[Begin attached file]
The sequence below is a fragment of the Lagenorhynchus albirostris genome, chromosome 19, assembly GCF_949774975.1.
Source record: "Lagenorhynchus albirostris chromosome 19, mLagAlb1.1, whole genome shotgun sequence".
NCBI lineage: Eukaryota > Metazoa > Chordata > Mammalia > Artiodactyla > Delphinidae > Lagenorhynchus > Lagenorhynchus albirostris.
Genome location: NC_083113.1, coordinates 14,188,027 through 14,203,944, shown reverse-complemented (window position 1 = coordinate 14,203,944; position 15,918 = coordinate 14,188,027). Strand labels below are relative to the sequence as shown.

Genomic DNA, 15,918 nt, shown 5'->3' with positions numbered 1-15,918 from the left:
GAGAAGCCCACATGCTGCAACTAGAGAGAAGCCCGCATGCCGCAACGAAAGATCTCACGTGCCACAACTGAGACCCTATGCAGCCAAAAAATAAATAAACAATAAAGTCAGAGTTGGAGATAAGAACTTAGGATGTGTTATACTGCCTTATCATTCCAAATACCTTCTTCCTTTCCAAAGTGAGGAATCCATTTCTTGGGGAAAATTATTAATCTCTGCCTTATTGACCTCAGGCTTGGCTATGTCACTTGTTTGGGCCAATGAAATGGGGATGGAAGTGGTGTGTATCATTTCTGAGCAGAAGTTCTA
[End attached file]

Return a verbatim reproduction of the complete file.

The sequence below is a fragment of the Lagenorhynchus albirostris genome, chromosome 19, assembly GCF_949774975.1.
Source record: "Lagenorhynchus albirostris chromosome 19, mLagAlb1.1, whole genome shotgun sequence".
NCBI lineage: Eukaryota > Metazoa > Chordata > Mammalia > Artiodactyla > Delphinidae > Lagenorhynchus > Lagenorhynchus albirostris.
Genome location: NC_083113.1, coordinates 14,188,027 through 14,203,944, shown reverse-complemented (window position 1 = coordinate 14,203,944; position 15,918 = coordinate 14,188,027). Strand labels below are relative to the sequence as shown.

Genomic DNA, 15,918 nt, shown 5'->3' with positions numbered 1-15,918 from the left:
GAGAAGCCCACATGCTGCAACTAGAGAGAAGCCCGCATGCCGCAACGAAAGATCTCACGTGCCACAACTGAGACCCTATGCAGCCAAAAAATAAATAAACAATAAAGTCAGAGTTGGAGATAAGAACTTAGGATGTGTTATACTGCCTTATCATTCCAAATACCTTCTTCCTTTCCAAAGTGAGGAATCCATTTCTTGGGGAAAATTATTAATCTCTGCCTTATTGACCTCAGGCTTGGCTATGTCACTTGTTTGGGCCAATGAAATGGGGATGGAAGTGGTGTGTATCATTTCTGAGCAGAAGTTCTA